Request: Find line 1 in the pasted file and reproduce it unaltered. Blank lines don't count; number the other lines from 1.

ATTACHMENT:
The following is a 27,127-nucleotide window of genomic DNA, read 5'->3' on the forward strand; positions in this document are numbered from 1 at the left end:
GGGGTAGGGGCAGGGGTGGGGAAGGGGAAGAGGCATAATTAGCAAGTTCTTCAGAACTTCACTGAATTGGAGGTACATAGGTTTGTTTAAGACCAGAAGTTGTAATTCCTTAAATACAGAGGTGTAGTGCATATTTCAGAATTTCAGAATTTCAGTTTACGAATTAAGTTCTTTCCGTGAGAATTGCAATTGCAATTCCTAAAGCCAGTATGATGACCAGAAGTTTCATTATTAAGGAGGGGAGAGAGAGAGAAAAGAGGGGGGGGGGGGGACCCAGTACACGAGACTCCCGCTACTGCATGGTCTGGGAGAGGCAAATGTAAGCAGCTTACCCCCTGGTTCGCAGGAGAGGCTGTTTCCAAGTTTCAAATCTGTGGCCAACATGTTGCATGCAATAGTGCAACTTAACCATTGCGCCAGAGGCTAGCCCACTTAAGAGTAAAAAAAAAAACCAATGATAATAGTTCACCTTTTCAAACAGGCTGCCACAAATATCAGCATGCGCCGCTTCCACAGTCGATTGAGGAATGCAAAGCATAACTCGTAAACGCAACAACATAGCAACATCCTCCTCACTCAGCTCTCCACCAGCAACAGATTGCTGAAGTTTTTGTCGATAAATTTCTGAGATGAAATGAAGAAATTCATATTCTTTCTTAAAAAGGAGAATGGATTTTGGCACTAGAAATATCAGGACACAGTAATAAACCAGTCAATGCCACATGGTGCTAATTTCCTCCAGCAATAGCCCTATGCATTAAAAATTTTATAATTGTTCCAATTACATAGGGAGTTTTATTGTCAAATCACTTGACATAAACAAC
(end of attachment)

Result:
The following is a 27,127-nucleotide window of genomic DNA, read 5'->3' on the forward strand; positions in this document are numbered from 1 at the left end: